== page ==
Report Summary
Social Security Administration Office of the Inspector General

February 2010

Management Advisory Reports:  Single Audits of the Commonwealth of Massachusetts for the Fiscal Year Ended June 30, 2008 (A-77-10-00001) and the State of Texas for the Fiscal Year Ended August 31, 2008 (A-77-10-00002)


Objective

To report internal control weaknesses, noncompliance issues, and unallowable costs identified in the single audit to the Social Security Administration (SSA) for resolution action.

Background

KPMG, LLP performed the audit of the Commonwealth of Massachusetts.  The Texas State Auditor performed the audit of the State of Texas.  SSA is responsible for resolving single audit findings related to its Disability Insurance and Supplemental Security Income programs.  The Executive Office of Health and Human Services is the Massachusetts Disability Determination Services (DDS) parent agency and the Department of Assistive and Rehabilitative Services is the Texas DDS’ parent agency.

To view the full report, visit http://www.ssa.gov/oig/ADOBEPDF/A-77-10-00001.pdf

http://www.ssa.gov/oig/ADOBEPDF/A-77-10-00002.pdf

Our Findings

The single audit for the Commonwealth of Massachusetts reported (1) SSA reimbursements for vocational rehabilitation services totaling $250,102 were recorded in incorrect State accounts and (2) the State’s Information Technology Division did not prepare final billing rates for information technology services provided to State agencies, including the Massachusetts DDS, by June 30, 2008.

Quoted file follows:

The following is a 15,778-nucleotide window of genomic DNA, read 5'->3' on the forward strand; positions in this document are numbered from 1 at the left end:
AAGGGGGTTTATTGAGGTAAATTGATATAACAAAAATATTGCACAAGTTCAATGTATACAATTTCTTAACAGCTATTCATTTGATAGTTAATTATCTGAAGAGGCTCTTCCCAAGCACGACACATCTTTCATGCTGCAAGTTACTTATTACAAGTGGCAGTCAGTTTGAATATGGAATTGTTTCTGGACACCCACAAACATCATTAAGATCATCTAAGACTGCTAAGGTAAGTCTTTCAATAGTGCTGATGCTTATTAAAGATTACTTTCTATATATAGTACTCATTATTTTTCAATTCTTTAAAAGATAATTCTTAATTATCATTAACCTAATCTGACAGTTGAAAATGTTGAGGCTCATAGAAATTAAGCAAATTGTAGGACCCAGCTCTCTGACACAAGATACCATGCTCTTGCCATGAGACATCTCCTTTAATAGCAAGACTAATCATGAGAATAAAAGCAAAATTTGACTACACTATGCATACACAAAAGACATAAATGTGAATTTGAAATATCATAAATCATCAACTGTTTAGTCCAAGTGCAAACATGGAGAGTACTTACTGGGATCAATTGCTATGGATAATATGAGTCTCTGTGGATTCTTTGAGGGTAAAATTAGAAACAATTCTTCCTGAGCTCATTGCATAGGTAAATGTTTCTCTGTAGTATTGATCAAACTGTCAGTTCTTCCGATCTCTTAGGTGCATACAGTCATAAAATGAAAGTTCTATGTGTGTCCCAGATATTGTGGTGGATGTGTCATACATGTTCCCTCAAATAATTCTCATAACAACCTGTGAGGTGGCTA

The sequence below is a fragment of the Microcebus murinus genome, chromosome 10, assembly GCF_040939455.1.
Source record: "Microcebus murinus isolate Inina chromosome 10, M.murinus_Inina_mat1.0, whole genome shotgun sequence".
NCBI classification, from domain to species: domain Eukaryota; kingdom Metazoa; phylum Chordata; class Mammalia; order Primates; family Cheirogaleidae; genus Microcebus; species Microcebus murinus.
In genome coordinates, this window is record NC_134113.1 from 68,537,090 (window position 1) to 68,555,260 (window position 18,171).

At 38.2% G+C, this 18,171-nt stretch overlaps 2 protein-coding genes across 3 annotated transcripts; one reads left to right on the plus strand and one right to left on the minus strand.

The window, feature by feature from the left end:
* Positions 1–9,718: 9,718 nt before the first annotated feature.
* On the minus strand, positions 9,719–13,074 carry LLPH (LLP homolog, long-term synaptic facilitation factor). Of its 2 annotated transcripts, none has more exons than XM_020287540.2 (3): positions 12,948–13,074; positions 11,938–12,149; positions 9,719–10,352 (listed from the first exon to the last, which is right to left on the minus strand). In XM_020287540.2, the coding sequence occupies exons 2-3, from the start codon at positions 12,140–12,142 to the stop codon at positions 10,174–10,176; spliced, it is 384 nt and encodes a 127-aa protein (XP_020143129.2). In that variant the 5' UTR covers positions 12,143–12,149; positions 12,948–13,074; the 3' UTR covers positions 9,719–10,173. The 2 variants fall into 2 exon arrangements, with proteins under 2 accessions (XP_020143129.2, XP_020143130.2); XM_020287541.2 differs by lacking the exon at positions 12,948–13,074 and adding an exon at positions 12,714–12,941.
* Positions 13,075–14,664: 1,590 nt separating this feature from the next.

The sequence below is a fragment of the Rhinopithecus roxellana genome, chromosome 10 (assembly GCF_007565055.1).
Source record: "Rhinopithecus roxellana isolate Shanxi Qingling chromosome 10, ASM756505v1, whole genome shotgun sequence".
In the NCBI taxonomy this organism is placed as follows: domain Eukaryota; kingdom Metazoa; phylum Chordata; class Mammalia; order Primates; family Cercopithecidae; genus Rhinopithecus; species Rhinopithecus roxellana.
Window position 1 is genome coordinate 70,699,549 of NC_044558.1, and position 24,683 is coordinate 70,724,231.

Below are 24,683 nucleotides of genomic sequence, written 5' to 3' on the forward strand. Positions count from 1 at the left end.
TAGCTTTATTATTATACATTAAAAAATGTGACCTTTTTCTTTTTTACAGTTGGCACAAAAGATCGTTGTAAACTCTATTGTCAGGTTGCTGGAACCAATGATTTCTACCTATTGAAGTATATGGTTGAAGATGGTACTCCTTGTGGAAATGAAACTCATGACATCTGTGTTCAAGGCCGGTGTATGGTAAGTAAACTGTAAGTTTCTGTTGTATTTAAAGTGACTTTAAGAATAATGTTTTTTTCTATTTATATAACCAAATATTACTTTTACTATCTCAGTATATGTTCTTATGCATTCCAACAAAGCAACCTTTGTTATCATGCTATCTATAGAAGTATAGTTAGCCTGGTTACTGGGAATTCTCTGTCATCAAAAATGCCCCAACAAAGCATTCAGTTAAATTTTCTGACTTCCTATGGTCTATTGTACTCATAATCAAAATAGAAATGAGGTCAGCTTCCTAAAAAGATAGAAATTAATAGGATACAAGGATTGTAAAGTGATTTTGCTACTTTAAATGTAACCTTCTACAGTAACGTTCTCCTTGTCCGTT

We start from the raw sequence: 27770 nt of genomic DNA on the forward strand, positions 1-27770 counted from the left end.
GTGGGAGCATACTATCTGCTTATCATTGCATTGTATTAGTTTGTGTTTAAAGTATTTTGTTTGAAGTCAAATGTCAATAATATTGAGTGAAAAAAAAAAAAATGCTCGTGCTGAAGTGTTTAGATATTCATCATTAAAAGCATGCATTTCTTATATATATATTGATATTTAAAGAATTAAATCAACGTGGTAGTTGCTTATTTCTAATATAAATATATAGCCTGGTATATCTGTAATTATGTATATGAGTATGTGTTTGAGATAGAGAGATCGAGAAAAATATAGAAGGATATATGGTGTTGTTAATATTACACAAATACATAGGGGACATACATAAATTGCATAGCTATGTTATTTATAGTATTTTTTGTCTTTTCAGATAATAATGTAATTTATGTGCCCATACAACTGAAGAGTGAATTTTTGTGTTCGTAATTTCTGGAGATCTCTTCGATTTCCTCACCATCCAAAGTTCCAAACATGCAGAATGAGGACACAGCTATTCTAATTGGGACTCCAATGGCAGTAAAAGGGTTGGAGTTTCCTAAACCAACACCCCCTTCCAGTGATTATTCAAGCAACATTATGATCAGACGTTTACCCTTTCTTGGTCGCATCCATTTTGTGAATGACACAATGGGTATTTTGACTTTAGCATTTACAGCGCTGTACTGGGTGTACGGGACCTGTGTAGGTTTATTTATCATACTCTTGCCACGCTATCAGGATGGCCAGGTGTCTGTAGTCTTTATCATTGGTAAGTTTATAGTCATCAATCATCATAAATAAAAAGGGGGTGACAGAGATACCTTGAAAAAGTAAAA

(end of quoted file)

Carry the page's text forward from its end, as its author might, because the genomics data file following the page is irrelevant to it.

The single audit for the State of Texas reported that salaries were paid to individuals who were no longer employed by the State.  The State reported that some salary overpayments had been recovered.  However, as of August 2008, overpayments totaling $14,840 had not been collected from individuals who were previously employed by the Department of Assistive and Rehabilitative Services.

Our Recommendations

For the Commonwealth of Massachusetts, we recommend that SSA verify that (1) sufficient procedures were established for accurately recording reimbursements from SSA for rehabilitation services and (2) Information technology services costs charged to the Massachusetts DDS were based on the final billing rates.

For the State of Texas, we recommend that SSA (1) determine whether salary overpayments were charged to SSA and collect any unallowable costs; and (2) verify that appropriate procedures are in place to prevent salary payments to individuals who are no longer employed by the Texas DDS.